One Soviet acquaintance told me: "One of the things I find interesting about you is your language. You speak a kind of old-fashioned pre-revolutionary language that one rarely hears in this country nowadays. It sounds like 19th-century Russian, preserved in alcohol."
Q: What were some of the surprising things you learned while working as an intelligence analyst?
A: It was a wonderfully interesting profession. We did our best to find out what was really going on — what the Soviet authorities were up to. Analysts were not bound to follow American policy in expressing their views. Occasionally we were heretical in how we analyzed trends.
In 1969, the Soviets and Chinese started shooting at each other across the Amur River. It was totally unexpected by everybody in Washington, particularly by the people in the Pentagon. They were mesmerized by the possibility of a major Sino-Soviet conflict. They began to churn out a huge number of articles, all kinds of staff studies, focusing on how a Sino-Soviet conflict would proceed. That's all they could think of. To me it sounded highly unlikely. For the Soviet Union to get involved in a conflict 6,000 miles (9,650 kilometers) away from Moscow, with that part of the country connected only by a vulnerable railroad track, was simply out of the question. The Chinese were not issuing a major challenge to the Soviet Union. They were just interested in getting the Soviets to recognize the exact line of the boundary. Moscow interpreted the previous treaty to mean that China started on the Chinese bank and the whole river was Soviet space. But this violated a modern notion of international law — that river boundaries run through the navigable channel of a river. Both sides eventually recognized that this was a reasonable Chinese position, and it ended there.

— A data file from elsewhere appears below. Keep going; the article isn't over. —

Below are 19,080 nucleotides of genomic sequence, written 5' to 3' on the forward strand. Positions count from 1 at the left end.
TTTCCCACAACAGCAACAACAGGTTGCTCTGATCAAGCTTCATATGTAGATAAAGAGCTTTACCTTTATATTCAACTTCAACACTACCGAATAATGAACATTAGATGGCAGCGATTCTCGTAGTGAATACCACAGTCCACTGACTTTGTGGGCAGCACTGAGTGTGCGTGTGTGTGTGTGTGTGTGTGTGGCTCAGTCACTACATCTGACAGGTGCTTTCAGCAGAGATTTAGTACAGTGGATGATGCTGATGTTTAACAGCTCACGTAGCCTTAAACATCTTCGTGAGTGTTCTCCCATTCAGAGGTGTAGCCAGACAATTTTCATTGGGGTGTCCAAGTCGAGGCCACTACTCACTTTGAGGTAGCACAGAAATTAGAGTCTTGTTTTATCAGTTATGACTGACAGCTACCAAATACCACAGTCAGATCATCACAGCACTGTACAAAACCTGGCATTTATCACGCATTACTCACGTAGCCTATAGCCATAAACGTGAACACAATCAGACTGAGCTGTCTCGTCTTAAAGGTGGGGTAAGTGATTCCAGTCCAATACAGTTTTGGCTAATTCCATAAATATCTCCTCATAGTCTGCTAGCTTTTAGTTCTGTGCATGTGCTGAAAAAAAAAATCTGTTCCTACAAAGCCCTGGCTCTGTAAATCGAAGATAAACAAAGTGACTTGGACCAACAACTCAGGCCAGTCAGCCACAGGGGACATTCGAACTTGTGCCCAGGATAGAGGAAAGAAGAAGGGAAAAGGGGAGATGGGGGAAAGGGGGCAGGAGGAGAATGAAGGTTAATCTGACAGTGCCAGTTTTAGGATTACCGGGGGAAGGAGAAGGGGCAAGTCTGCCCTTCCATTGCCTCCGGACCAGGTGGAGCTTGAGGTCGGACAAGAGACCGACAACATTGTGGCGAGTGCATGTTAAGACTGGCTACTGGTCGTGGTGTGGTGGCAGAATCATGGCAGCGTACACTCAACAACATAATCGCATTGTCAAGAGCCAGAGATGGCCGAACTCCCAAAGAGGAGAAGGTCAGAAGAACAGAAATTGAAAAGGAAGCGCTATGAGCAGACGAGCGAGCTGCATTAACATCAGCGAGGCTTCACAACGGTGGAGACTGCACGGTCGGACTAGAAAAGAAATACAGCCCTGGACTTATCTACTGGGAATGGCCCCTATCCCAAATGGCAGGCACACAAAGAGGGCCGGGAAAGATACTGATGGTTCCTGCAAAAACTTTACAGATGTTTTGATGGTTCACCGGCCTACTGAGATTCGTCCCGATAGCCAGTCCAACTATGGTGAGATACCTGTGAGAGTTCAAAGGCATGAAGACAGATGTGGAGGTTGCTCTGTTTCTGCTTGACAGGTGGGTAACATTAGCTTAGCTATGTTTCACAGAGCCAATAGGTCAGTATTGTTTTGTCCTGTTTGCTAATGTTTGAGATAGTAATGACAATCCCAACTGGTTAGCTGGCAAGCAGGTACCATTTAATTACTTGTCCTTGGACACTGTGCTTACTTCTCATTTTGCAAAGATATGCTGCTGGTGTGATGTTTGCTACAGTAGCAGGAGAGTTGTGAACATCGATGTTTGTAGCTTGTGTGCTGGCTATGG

Another fascinating period was the approaching collapse of the Soviet Union. When Mikhail Gorbachev came to power, things began to happen in the Soviet structure that were, to say the least, strange. The authorities began to stray from the party line. In the Supreme Soviet there appeared to be signs of genuine free debate. These were things that you would never expect to take place in the Soviet Union.